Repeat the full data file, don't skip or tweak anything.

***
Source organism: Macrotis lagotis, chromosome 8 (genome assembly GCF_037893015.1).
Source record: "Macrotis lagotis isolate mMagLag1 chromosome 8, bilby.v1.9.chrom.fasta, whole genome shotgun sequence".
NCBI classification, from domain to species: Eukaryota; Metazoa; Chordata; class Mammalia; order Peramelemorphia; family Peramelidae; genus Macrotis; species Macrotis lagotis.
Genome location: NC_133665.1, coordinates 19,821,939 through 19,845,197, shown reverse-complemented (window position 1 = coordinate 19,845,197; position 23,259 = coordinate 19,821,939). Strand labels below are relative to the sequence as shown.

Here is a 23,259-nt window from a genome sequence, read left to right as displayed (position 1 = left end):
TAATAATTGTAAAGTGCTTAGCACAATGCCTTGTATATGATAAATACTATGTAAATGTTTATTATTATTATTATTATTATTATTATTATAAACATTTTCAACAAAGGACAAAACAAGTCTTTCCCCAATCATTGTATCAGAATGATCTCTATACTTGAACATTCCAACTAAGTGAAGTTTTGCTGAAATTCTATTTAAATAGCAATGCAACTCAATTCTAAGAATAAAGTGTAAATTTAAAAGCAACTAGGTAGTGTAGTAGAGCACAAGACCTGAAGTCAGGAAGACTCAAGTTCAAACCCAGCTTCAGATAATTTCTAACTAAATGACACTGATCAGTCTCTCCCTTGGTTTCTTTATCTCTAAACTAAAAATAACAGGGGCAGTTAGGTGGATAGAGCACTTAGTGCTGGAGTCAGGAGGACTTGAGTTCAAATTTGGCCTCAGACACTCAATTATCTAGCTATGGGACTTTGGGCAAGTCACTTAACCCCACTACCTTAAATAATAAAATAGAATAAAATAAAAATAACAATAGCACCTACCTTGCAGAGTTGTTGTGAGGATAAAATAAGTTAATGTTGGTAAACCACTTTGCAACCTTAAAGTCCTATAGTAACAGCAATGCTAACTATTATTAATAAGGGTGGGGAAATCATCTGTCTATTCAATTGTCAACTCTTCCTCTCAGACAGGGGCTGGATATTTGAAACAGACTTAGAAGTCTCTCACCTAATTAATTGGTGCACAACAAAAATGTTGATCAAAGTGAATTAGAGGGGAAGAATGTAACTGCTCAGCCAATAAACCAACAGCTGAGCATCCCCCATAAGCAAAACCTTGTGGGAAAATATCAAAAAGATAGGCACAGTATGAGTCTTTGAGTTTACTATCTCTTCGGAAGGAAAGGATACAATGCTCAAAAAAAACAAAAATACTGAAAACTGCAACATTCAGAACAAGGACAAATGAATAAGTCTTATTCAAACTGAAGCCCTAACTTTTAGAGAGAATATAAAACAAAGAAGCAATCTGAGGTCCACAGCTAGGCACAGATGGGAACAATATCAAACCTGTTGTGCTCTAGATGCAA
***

Source organism: Macrotis lagotis, chromosome 8 (genome assembly GCF_037893015.1).
Source record: "Macrotis lagotis isolate mMagLag1 chromosome 8, bilby.v1.9.chrom.fasta, whole genome shotgun sequence".
NCBI classification, from domain to species: Eukaryota; Metazoa; Chordata; class Mammalia; order Peramelemorphia; family Peramelidae; genus Macrotis; species Macrotis lagotis.
Genome location: NC_133665.1, coordinates 19,821,939 through 19,845,197, shown reverse-complemented (window position 1 = coordinate 19,845,197; position 23,259 = coordinate 19,821,939). Strand labels below are relative to the sequence as shown.

Here is a 23,259-nt window from a genome sequence, read left to right as displayed (position 1 = left end):
TAATAATTGTAAAGTGCTTAGCACAATGCCTTGTATATGATAAATACTATGTAAATGTTTATTATTATTATTATTATTATTATTATTATAAACATTTTCAACAAAGGACAAAACAAGTCTTTCCCCAATCATTGTATCAGAATGATCTCTATACTTGAACATTCCAACTAAGTGAAGTTTTGCTGAAATTCTATTTAAATAGCAATGCAACTCAATTCTAAGAATAAAGTGTAAATTTAAAAGCAACTAGGTAGTGTAGTAGAGCACAAGACCTGAAGTCAGGAAGACTCAAGTTCAAACCCAGCTTCAGATAATTTCTAACTAAATGACACTGATCAGTCTCTCCCTTGGTTTCTTTATCTCTAAACTAAAAATAACAGGGGCAGTTAGGTGGATAGAGCACTTAGTGCTGGAGTCAGGAGGACTTGAGTTCAAATTTGGCCTCAGACACTCAATTATCTAGCTATGGGACTTTGGGCAAGTCACTTAACCCCACTACCTTAAATAATAAAATAGAATAAAATAAAAATAACAATAGCACCTACCTTGCAGAGTTGTTGTGAGGATAAAATAAGTTAATGTTGGTAAACCACTTTGCAACCTTAAAGTCCTATAGTAACAGCAATGCTAACTATTATTAATAAGGGTGGGGAAATCATCTGTCTATTCAATTGTCAACTCTTCCTCTCAGACAGGGGCTGGATATTTGAAACAGACTTAGAAGTCTCTCACCTAATTAATTGGTGCACAACAAAAATGTTGATCAAAGTGAATTAGAGGGGAAGAATGTAACTGCTCAGCCAATAAACCAACAGCTGAGCATCCCCCATAAGCAAAACCTTGTGGGAAAATATCAAAAAGATAGGCACAGTATGAGTCTTTGAGTTTACTATCTCTTCGGAAGGAAAGGATACAATGCTCAAAAAAAACAAAAATACTGAAAACTGCAACATTCAGAACAAGGACAAATGAATAAGTCTTATTCAAACTGAAGCCCTAACTTTTAGAGAGAATATAAAACAAAGAAGCAATCTGAGGTCCACAGCTAGGCACAGATGGGAACAATATCAAACCTGTTGTGCTCTAGATGCAA